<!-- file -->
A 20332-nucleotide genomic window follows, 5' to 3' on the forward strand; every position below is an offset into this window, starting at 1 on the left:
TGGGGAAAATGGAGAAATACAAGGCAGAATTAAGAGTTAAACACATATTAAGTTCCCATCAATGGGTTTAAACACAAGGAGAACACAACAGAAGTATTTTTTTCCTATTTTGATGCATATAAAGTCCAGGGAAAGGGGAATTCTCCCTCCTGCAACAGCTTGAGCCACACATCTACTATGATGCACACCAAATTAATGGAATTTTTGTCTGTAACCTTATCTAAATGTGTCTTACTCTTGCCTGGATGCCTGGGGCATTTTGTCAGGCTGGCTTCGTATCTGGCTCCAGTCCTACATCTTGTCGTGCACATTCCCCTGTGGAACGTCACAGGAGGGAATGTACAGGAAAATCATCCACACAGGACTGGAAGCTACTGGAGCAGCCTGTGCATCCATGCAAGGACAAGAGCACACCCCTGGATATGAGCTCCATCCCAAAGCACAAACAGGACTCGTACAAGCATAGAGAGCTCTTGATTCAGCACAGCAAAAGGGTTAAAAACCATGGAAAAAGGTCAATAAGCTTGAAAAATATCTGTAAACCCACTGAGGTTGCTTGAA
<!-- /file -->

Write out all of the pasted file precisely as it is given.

A 20332-nucleotide genomic window follows, 5' to 3' on the forward strand; every position below is an offset into this window, starting at 1 on the left:
TGGGGAAAATGGAGAAATACAAGGCAGAATTAAGAGTTAAACACATATTAAGTTCCCATCAATGGGTTTAAACACAAGGAGAACACAACAGAAGTATTTTTTTCCTATTTTGATGCATATAAAGTCCAGGGAAAGGGGAATTCTCCCTCCTGCAACAGCTTGAGCCACACATCTACTATGATGCACACCAAATTAATGGAATTTTTGTCTGTAACCTTATCTAAATGTGTCTTACTCTTGCCTGGATGCCTGGGGCATTTTGTCAGGCTGGCTTCGTATCTGGCTCCAGTCCTACATCTTGTCGTGCACATTCCCCTGTGGAACGTCACAGGAGGGAATGTACAGGAAAATCATCCACACAGGACTGGAAGCTACTGGAGCAGCCTGTGCATCCATGCAAGGACAAGAGCACACCCCTGGATATGAGCTCCATCCCAAAGCACAAACAGGACTCGTACAAGCATAGAGAGCTCTTGATTCAGCACAGCAAAAGGGTTAAAAACCATGGAAAAAGGTCAATAAGCTTGAAAAATATCTGTAAACCCACTGAGGTTGCTTGAA